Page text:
I am a Vegan. And so are you if you are reading this. Or you’re a vegetarian trying to take a step further. And you love travelling, so it’s only normal to ask yourself the question “How to eat vegan while travelling?”
Ordering vegan at a normal restaurant
Well, I’m not a big fan of restaurants (no, I’m kidding, it’s just too expensive), but sometimes I go with fellow travel friends out to have lunch or dinner. And I cannot ask them to pick a certain restaurant because I don’t eat this or that. So I got really used to this situation.
Take a look at the menu. Most menus have a page of side dishes, which are vegan by accident: potatoes, veggies or rice. Also, take a look at the salads page. They may have a vegan salad by accident, or at least a vegetarian option. Ask the waiter if the cook can remove the certain ingredients from that.
My favourite restaurants are Turkish and Lebanese. They have many traditional dishes which just happens to be vegan. Like the famous Falafel. Maybe it’s not written anywhere it’s vegan food, but it mostly is. Just for your peace of mind, ask about the sauces. Those might be made with yoghurt.
Italian restaurants can be another option. There Italian restaurant all over, no matter where you are. It’s all about pizza and pasta. They should have vegetarian pizza in the menu, or maybe even vegan pizza.
If there is no vegan pizza, I ask for the vegetarian pizza without the mozzarella. Also, check the pasta list. They should have the basic Penne all’Arrabbiata (garlic, tomatoes, and red chilli peppers cooked in olive oil), which I love.
Finding vegan places
More and more people start to understand the importance of their diet for their life, environment and the planet. Therefore the number of vegan restaurants are continually increasing. Vegan gourmet restaurants, vegan fast foods, vegan bakeries, vegan burgers and probably everything you can imagine.
If it’s a bigger city and there are many tourists, probably there are vegan places where you can eat. Most of them are small, cosy and probably hidden, so I google them or use HappyCow app or website to see which are my options nearby. There are reviews, photos and price range listed. I found some really amazing places using this app.
They also list restaurants which are not completely vegetarians or vegan but do have options for that. So you can take your friends.
The prices are normal, maybe even less than expected. Yay!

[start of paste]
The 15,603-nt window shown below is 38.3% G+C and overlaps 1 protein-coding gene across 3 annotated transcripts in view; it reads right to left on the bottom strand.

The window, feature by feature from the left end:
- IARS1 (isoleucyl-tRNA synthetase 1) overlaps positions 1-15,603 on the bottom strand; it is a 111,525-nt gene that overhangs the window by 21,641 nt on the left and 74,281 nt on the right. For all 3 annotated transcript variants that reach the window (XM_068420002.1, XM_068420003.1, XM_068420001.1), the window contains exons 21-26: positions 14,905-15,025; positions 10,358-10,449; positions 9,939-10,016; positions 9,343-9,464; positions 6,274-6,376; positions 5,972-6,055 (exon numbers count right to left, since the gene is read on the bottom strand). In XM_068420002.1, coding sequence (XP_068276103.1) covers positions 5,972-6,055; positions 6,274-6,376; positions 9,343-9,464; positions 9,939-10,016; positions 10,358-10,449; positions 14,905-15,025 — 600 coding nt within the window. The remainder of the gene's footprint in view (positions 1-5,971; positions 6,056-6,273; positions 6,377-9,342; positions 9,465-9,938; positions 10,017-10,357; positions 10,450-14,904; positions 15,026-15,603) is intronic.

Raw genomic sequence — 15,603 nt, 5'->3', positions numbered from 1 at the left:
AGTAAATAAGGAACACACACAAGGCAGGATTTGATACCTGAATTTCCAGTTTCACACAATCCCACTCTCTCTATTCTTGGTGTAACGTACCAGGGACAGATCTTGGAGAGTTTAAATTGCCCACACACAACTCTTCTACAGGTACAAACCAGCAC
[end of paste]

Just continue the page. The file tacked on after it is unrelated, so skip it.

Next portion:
Check out the grocery stores
For budget travellers, this will be the cheapest meal you can buy. If you are a vegan, I assume you know which things are vegan in a supermarket.
Some countries have supermarkets which label products as vegan or vegetarian. UAusually they group those in one place. But it can be more expensive just because it says “vegan” on it. And it does not mean that you cannot find other vegan stuff, just because there is not the vegan label on it.
Use common sense. And eat some fruits. The best gift of nature.
Stay somewhere with a kitchen
Many hotels or hostels have kitchens which the tourists can use. Or if you are staying with Airbnb or a friend, that’s even better. You can use that kitchen to cook whatever you what. You won’t even feel deprived you’re not eating out because you can have when you want and it will be cheaper.
I believe the best way to know control your diet is when you are cooking for yourself. Only then you can be sure of what is in your food.
Pack your own meals
If you are lucky enough to have a kitchen which you can use, then you can make anything. But even if you don’t have a place to cook, there are so many things to buy from the supermarket which can be packed for later.
There are vegan spreads, bread or take away stuff. Fruits are the perfect snacks. You just need to plan a little ahead.
Every country has a national vegetarian/vegan dish
I’ve noticed that there is a veggie dish in every country with a solid cuisine. Most southeastern European cuisine, Turkish and middle east cuisine have a lot of them because they needed to invent different dishes to feed their families with the available foods in those lands.
Southeastern countries are orthodox Christians, and they have vegan diet incorporated in the religion. Fasting it’s really common before Christmas And Easter, and there are a lot of food options for the people who do it. It’s basically the same thing, no animal products allowed. This is how I realised that the vegan diet is not a new idea.
The most issues I had was in the West Europe, and I feel they don’t really have a great cuisine or if they do, it’s all about meat and cheese and sandwiches.
Don’t beat yourself up
Being in a foreign country, where you don’t understand the language may lead to confusing situations. I once ordered a liquor instead of wine.
It may happen the people serving you food don’t understand what your diet is about and suggest you some fish. Yes, some cultures believe fish is not meat. Vegetarians are to blame for that.
They might suggest a certain dish and forget to mention it contains milk or egg. You will probably tell the difference, but it’s not their fault, and neither is yours. You took a bite, you realised is not what it should be, you keep your calm and tell yourself it’s ok, confusions happen.
This is one risk we are always exposed at when travelling, and that’s why we love it. It makes it more challenging.
So many people have managed to eat vegan while travelling, so there is definitely a way.